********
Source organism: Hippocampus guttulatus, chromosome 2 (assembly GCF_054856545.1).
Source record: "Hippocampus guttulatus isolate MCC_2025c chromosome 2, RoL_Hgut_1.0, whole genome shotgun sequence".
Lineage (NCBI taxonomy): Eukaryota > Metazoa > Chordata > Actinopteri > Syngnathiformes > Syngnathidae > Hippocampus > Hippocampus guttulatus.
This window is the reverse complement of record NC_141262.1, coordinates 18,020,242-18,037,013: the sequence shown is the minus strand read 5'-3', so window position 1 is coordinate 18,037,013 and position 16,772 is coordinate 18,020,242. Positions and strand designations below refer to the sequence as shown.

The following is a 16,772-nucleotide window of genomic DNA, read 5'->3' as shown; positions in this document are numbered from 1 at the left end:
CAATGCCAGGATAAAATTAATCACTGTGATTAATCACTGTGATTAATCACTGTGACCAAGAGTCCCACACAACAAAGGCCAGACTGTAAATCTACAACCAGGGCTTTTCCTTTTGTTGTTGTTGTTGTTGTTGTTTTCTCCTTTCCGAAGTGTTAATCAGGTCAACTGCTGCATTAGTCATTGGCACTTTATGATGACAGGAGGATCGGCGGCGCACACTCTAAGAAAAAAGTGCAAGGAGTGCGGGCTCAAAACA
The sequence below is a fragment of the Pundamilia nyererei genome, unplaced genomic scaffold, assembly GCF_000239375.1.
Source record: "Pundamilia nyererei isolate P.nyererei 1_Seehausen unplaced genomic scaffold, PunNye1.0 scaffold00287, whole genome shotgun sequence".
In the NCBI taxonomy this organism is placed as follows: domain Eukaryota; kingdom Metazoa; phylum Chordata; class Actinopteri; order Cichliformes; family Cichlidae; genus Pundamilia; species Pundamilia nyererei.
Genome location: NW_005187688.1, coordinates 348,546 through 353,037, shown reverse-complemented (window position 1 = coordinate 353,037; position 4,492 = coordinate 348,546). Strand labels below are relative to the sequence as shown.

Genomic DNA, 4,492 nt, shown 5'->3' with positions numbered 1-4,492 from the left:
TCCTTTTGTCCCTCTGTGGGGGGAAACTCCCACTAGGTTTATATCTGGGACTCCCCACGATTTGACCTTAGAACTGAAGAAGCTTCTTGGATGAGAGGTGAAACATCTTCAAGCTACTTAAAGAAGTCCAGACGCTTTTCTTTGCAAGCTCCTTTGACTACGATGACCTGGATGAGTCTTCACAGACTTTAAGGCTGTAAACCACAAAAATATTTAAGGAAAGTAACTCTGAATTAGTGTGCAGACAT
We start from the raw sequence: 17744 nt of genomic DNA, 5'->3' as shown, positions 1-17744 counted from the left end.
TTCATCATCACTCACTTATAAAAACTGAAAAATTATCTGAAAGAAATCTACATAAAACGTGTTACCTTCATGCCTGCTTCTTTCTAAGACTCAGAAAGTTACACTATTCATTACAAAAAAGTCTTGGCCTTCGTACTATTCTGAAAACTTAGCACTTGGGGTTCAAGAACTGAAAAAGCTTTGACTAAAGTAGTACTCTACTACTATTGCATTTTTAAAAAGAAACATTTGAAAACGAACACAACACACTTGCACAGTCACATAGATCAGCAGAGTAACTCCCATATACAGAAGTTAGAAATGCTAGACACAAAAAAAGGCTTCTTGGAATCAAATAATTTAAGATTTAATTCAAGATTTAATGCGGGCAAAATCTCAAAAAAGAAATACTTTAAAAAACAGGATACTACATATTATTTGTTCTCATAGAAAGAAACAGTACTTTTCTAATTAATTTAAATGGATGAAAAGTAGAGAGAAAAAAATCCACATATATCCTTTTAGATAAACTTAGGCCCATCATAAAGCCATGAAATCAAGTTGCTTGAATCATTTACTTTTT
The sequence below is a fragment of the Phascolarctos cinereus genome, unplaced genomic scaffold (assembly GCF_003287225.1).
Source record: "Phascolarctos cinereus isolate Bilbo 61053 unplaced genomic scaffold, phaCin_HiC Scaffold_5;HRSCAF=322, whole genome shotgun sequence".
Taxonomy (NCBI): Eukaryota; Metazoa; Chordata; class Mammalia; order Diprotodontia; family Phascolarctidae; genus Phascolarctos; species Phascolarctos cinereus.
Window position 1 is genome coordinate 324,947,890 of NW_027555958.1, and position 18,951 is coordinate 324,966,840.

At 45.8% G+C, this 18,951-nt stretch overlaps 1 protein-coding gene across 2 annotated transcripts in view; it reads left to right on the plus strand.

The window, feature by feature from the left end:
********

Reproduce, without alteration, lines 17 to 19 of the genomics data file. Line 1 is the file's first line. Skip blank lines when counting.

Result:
Taxonomy (NCBI): Eukaryota; Metazoa; Chordata; class Mammalia; order Diprotodontia; family Phascolarctidae; genus Phascolarctos; species Phascolarctos cinereus.
Window position 1 is genome coordinate 324,947,890 of NW_027555958.1, and position 18,951 is coordinate 324,966,840.

At 45.8% G+C, this 18,951-nt stretch overlaps 1 protein-coding gene across 2 annotated transcripts in view; it reads left to right on the plus strand.